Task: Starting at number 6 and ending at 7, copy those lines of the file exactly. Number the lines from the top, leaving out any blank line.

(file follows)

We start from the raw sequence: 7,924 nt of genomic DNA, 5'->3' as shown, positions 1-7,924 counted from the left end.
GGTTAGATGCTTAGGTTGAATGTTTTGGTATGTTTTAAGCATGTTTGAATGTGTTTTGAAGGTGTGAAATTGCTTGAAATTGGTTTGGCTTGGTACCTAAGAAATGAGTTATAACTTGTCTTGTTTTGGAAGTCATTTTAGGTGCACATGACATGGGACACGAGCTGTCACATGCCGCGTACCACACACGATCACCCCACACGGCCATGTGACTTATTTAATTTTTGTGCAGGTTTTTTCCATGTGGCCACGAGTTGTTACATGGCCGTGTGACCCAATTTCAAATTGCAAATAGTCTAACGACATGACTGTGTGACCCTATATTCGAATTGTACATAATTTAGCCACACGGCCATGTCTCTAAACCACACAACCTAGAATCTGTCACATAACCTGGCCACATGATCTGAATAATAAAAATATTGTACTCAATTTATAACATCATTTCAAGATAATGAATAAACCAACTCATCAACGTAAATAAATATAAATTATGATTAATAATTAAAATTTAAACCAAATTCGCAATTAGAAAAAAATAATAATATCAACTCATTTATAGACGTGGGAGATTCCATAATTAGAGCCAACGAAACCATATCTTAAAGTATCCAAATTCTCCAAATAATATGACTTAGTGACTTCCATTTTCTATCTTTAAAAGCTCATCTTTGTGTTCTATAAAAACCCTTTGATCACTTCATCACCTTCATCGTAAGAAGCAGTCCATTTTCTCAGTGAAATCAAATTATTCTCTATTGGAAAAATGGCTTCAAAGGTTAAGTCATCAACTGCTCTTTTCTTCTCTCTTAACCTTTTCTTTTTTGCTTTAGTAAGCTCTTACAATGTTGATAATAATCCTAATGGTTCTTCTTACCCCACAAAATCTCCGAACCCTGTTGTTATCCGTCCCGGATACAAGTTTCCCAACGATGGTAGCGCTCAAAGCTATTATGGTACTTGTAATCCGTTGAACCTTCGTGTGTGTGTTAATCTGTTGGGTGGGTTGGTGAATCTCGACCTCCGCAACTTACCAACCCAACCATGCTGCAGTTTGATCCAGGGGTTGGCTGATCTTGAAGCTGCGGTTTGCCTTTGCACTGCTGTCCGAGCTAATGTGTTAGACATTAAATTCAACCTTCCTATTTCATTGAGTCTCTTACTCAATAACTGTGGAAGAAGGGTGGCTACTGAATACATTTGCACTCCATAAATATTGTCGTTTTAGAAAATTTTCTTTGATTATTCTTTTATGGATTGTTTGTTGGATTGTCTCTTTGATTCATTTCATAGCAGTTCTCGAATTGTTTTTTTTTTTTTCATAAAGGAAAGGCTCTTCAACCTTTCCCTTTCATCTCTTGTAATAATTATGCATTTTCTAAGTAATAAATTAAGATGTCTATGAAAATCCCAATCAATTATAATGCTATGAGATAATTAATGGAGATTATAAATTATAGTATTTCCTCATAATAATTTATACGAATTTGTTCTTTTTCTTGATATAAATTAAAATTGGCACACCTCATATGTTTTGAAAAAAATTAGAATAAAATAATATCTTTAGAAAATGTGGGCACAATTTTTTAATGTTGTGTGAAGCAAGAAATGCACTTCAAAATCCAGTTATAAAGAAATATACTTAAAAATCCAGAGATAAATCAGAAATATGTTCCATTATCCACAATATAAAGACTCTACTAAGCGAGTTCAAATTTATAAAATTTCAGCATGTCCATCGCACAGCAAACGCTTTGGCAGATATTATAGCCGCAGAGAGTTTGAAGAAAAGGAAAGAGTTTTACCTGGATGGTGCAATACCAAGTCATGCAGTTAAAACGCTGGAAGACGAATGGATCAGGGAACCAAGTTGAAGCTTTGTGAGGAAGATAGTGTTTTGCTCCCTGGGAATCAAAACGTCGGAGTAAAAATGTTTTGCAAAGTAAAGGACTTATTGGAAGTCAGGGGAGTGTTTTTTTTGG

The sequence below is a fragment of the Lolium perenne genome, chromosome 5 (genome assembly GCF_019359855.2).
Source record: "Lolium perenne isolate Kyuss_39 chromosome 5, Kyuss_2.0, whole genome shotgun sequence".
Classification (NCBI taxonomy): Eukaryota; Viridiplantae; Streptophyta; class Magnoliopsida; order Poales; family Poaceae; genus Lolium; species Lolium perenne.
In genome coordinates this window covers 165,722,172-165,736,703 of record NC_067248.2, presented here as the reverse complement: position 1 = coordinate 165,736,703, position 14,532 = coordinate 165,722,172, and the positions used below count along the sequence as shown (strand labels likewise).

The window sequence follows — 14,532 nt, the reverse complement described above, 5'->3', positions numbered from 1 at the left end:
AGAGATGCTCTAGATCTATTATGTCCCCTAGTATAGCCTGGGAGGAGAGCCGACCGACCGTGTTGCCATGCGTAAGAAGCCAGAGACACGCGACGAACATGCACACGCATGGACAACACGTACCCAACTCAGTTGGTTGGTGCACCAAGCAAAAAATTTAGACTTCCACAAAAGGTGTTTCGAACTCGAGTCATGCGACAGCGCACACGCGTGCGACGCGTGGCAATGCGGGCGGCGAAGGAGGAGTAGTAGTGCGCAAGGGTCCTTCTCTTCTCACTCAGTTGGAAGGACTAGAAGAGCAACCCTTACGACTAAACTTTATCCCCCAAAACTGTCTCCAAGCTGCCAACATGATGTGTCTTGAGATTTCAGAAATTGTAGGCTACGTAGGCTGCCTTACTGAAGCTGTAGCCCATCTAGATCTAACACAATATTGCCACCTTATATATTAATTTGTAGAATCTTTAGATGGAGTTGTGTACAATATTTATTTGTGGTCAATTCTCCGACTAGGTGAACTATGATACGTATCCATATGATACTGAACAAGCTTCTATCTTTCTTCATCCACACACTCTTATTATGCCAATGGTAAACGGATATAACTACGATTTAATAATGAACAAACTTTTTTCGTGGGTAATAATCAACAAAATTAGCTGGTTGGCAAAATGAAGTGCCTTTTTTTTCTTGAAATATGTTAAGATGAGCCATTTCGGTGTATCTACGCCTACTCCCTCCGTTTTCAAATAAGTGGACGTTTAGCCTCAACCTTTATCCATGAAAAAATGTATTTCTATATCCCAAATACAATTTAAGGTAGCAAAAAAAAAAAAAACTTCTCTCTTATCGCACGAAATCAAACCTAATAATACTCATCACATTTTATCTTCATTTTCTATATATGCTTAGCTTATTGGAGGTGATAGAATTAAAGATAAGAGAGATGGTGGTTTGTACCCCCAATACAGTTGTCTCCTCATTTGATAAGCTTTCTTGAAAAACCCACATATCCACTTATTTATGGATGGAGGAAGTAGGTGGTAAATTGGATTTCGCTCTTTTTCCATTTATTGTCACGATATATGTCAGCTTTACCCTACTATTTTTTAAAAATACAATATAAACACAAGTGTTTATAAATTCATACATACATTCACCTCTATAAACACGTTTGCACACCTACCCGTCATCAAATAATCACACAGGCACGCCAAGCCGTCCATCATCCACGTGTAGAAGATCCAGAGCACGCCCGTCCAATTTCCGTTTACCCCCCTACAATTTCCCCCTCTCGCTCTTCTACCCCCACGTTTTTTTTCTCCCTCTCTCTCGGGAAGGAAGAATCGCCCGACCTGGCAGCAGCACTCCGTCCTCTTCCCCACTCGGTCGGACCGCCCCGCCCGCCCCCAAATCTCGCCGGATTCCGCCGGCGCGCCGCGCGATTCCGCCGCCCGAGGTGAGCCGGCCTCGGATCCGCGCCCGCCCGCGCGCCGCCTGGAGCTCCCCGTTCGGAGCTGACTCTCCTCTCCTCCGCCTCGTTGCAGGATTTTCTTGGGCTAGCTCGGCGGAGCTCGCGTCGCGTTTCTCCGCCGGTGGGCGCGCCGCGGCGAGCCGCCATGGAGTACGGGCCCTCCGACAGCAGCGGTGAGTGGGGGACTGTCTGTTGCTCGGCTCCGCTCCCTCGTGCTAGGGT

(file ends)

In genome coordinates this window covers 165,722,172-165,736,703 of record NC_067248.2, presented here as the reverse complement: position 1 = coordinate 165,736,703, position 14,532 = coordinate 165,722,172, and the positions used below count along the sequence as shown (strand labels likewise).

The window sequence follows — 14,532 nt, the reverse complement described above, 5'->3', positions numbered from 1 at the left end: